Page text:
Navigating Injustice Shares What Race, Faith and Mental Health Mean for BIPOC Gen Z

 In Diversity & Gen Z, Mental Health, Research

Mental health issues are a reality for many young people, and COVID only intensified the problem. In 2022, nearly half of young people (47%) told Springtide they were moderately or extremely depressed, 55% reported being moderately or extremely stressed, and 45% said they were moderately or extremely lonely.

And while young Black, Indigenous, People of Color (BIPOC) also face these same challenges, their experiences are also impacted (and sometimes magnified) by racism and discrimination, which social science research shows are linked to depression, anxiety, and suicidal thoughts. Yet, in our latest research report, Navigating Injustice: A Closer Look at Race, Faith & Mental Health, data reveal that young BIPOC are flourishing mentally and emotionally in rates comparable to their White peers. Young BIPOC report high levels of life satisfaction, agency, and self-esteem. When asked about what supports their mental health, over half of young BIPOC (58%) said that their faith matters.

So what does race, faith and mental health look like? See the stats below.

Young BIPOC are slightly more religious than their White peers, with 37% reporting that they are moderately or very religious compared to 34% of White young people. Black young people report the highest rates of religiosity, with 46% indicating they are moderately or very religious. Young BIPOC are slightly more trusting of organized religion, with 33% saying they trust organized religion a lot or completely, compared to 29% of White young people. While 24% of both young BIPOC and White young people have no doubts about the existence of a higher power, White young people are slightly more likely than young BIPOC to not believe in a higher power at all (16% versus 12%).
Young BIPOC report higher rates of flourishing in their faith lives than their White peers. While 72% of young BIPOC say that it is important that a mental-health counselor share the same racial or ethnic background as them, only 47% of young BIPOC say it is important that a mental-health counselor share the same religious or spiritual beliefs as them.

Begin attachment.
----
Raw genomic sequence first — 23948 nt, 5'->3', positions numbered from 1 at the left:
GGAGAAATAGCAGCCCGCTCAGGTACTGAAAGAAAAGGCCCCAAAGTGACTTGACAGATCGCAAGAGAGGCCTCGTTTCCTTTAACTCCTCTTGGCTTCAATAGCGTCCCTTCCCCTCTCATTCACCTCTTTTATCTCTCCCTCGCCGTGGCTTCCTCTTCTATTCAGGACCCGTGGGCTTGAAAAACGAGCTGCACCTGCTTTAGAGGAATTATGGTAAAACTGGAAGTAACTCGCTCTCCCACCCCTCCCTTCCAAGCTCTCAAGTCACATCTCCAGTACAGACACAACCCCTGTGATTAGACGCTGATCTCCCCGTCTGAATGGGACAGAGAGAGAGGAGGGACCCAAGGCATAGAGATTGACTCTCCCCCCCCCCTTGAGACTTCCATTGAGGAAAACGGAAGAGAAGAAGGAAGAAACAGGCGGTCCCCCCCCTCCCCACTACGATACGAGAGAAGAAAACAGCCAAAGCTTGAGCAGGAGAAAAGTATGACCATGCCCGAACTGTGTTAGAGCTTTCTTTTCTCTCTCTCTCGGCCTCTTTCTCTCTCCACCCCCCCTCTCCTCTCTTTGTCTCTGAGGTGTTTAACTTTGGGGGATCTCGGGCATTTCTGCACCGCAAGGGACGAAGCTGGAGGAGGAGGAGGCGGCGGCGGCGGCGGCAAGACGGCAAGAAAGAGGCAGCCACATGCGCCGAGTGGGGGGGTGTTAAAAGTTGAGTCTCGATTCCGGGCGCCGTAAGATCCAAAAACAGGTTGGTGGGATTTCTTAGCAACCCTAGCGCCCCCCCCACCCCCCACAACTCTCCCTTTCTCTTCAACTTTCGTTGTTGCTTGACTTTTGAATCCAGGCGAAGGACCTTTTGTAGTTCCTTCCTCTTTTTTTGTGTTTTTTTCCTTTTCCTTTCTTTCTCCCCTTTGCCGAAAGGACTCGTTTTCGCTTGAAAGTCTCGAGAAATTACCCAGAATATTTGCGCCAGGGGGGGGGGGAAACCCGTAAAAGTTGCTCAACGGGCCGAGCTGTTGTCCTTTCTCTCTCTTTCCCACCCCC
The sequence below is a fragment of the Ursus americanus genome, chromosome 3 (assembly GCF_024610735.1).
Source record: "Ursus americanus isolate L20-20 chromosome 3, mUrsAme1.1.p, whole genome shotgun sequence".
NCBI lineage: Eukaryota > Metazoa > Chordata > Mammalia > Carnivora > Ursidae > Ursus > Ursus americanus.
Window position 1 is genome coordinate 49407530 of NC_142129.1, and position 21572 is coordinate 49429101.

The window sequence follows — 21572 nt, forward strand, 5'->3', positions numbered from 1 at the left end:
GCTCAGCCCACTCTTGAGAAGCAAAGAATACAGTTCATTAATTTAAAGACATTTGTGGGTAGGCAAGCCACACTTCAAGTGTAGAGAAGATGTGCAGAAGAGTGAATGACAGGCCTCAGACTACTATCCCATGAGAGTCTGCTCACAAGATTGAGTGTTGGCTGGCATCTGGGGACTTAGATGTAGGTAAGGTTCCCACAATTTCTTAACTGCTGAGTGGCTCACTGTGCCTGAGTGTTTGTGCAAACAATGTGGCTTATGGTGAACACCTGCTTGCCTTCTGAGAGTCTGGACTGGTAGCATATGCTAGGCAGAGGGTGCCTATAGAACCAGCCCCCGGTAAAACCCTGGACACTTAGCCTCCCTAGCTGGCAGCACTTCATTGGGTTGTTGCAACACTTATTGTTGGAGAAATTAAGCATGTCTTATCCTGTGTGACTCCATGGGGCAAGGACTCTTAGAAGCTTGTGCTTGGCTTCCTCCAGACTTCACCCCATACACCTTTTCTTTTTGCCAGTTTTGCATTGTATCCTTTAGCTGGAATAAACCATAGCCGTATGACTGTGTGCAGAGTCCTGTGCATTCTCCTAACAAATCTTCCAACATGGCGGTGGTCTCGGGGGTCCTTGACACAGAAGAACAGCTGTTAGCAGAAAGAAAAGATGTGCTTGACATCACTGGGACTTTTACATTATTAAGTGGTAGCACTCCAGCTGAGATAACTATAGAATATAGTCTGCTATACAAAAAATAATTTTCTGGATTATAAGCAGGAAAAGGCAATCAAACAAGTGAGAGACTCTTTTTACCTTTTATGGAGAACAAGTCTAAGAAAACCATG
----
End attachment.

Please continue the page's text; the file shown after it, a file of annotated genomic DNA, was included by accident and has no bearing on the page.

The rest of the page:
Race and faith intersect for Young BIPOC

For Young BIPOC, race and religion are intertwined, but racial identity is often more front-and-center than religious identity. Many young people claim belief in a higher power and describe themselves as either religious or spiritual, and for young BIPOC, their belief systems and practices are a part of who they are as people.  Yet, when they visit a faith community, they can’t take off their race at the door. Racial identity often stays at the forefront of this mix.

As May, 20, told us:

I am the person who can’t leave [race] outside of a space. Being Black shapes the way I think about things in a lot of ways and what I tend to think about. Religious or spiritual places are no exception.

Here’s five other key takeaways from this report:

  1. For children of immigrants, racial and religious identity are closely tied.
  2. Young BIPOC are deeply and negatively impacted by racial injustice, both spiritually and emotionally.
  3. Positive racial and religious identities are associated with good mental health.
  4. Young BIPOC wish their faith leaders and communities would acknowledge and celebrate their racial identity.
  5. Young BIPOC wish their faith leaders would address racial injustice from a pastoral perspective.

In our next post, we’ll show what guidance this report gives to faith leaders and other trusted adults who are caring for young BIPOC. See the full report here!

Recommended Posts

Be a part of the path forward.

Subscribe to stay up-to-date on the latest research as we work to build actionable frameworks to care for young people.